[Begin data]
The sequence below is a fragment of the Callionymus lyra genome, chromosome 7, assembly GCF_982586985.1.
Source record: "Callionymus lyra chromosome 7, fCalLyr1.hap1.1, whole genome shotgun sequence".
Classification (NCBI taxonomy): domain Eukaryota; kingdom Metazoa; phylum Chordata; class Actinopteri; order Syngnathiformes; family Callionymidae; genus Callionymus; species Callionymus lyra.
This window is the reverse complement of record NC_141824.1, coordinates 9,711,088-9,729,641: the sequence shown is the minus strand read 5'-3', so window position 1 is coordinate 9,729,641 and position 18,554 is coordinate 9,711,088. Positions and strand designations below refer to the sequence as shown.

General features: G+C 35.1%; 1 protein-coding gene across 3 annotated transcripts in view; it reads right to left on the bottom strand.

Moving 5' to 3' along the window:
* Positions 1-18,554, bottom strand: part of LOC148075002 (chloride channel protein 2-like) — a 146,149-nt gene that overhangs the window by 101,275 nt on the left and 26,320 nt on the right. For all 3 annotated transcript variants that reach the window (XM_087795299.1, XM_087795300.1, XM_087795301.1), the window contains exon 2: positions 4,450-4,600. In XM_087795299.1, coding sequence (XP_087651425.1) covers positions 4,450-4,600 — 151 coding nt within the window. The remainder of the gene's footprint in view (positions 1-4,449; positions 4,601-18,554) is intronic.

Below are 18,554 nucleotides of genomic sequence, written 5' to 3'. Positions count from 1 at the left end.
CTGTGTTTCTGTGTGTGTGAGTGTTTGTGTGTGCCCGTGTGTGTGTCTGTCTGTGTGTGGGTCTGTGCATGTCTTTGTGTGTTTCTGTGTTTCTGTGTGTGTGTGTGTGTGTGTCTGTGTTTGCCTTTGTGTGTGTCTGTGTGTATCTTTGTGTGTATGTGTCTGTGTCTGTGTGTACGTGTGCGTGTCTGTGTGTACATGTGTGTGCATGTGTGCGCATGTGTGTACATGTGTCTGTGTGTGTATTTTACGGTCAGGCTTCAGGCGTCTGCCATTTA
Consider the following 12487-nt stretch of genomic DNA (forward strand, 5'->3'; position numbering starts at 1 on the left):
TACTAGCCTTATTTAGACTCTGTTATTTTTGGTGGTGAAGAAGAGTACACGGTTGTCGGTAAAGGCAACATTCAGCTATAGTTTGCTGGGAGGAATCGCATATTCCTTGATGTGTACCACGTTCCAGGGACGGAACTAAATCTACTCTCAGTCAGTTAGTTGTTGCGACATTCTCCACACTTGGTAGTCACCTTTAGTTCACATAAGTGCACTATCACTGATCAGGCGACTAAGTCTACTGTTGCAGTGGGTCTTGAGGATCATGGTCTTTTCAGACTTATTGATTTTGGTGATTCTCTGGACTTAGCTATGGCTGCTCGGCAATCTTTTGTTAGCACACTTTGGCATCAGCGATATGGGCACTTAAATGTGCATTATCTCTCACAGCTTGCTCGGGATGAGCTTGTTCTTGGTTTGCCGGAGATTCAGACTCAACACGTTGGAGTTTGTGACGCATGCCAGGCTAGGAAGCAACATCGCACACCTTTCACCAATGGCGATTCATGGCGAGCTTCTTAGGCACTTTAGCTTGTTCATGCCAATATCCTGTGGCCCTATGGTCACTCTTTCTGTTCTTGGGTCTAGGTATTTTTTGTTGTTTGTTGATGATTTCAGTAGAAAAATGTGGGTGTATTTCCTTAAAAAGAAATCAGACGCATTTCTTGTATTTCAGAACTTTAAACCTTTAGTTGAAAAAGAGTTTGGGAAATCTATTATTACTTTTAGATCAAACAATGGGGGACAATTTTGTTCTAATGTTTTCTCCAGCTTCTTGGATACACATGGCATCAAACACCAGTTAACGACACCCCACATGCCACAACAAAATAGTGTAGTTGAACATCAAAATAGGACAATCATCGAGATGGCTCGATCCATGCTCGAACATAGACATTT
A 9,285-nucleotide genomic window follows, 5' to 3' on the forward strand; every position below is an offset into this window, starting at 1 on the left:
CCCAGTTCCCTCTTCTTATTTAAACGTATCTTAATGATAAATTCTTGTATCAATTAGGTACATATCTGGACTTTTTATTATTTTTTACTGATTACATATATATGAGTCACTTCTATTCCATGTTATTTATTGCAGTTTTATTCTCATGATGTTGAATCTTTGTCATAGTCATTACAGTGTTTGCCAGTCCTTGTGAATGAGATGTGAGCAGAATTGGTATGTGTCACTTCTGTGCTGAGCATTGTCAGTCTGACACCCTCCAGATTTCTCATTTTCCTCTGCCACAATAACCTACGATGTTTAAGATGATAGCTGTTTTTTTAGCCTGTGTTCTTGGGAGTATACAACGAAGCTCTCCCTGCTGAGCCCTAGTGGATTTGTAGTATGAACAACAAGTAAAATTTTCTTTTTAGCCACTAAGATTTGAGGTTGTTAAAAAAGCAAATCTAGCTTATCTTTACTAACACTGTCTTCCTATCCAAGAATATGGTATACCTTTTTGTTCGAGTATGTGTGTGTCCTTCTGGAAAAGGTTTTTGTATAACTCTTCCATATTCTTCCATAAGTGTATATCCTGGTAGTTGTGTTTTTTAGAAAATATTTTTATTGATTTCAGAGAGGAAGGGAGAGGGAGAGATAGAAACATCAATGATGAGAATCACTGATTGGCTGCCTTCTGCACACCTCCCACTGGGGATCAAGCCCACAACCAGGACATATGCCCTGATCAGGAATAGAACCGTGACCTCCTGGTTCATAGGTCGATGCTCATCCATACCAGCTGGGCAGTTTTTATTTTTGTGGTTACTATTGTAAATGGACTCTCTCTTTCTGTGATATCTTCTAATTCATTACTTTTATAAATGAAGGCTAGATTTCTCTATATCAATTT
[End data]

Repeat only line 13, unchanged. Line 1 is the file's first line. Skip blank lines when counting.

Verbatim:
CCCAGTTCCCTCTTCTTATTTAAACGTATCTTAATGATAAATTCTTGTATCAATTAGGTACATATCTGGACTTTTTATTATTTTTTACTGATTACATATATATGAGTCACTTCTATTCCATGTTATTTATTGCAGTTTTATTCTCATGATGTTGAATCTTTGTCATAGTCATTACAGTGTTTGCCAGTCCTTGTGAATGAGATGTGAGCAGAATTGGTATGTGTCACTTCTGTGCTGAGCATTGTCAGTCTGACACCCTCCAGATTTCTCATTTTCCTCTGCCACAATAACCTACGATGTTTAAGATGATAGCTGTTTTTTTAGCCTGTGTTCTTGGGAGTATACAACGAAGCTCTCCCTGCTGAGCCCTAGTGGATTTGTAGTATGAACAACAAGTAAAATTTTCTTTTTAGCCACTAAGATTTGAGGTTGTTAAAAAAGCAAATCTAGCTTATCTTTACTAACACTGTCTTCCTATCCAAGAATATGGTATACCTTTTTGTTCGAGTATGTGTGTGTCCTTCTGGAAAAGGTTTTTGTATAACTCTTCCATATTCTTCCATAAGTGTATATCCTGGTAGTTGTGTTTTTTAGAAAATATTTTTATTGATTTCAGAGAGGAAGGGAGAGGGAGAGATAGAAACATCAATGATGAGAATCACTGATTGGCTGCCTTCTGCACACCTCCCACTGGGGATCAAGCCCACAACCAGGACATATGCCCTGATCAGGAATAGAACCGTGACCTCCTGGTTCATAGGTCGATGCTCATCCATACCAGCTGGGCAGTTTTTATTTTTGTGGTTACTATTGTAAATGGACTCTCTCTTTCTGTGATATCTTCTAATTCATTACTTTTATAAATGAAGGCTAGATTTCTCTATATCAATTT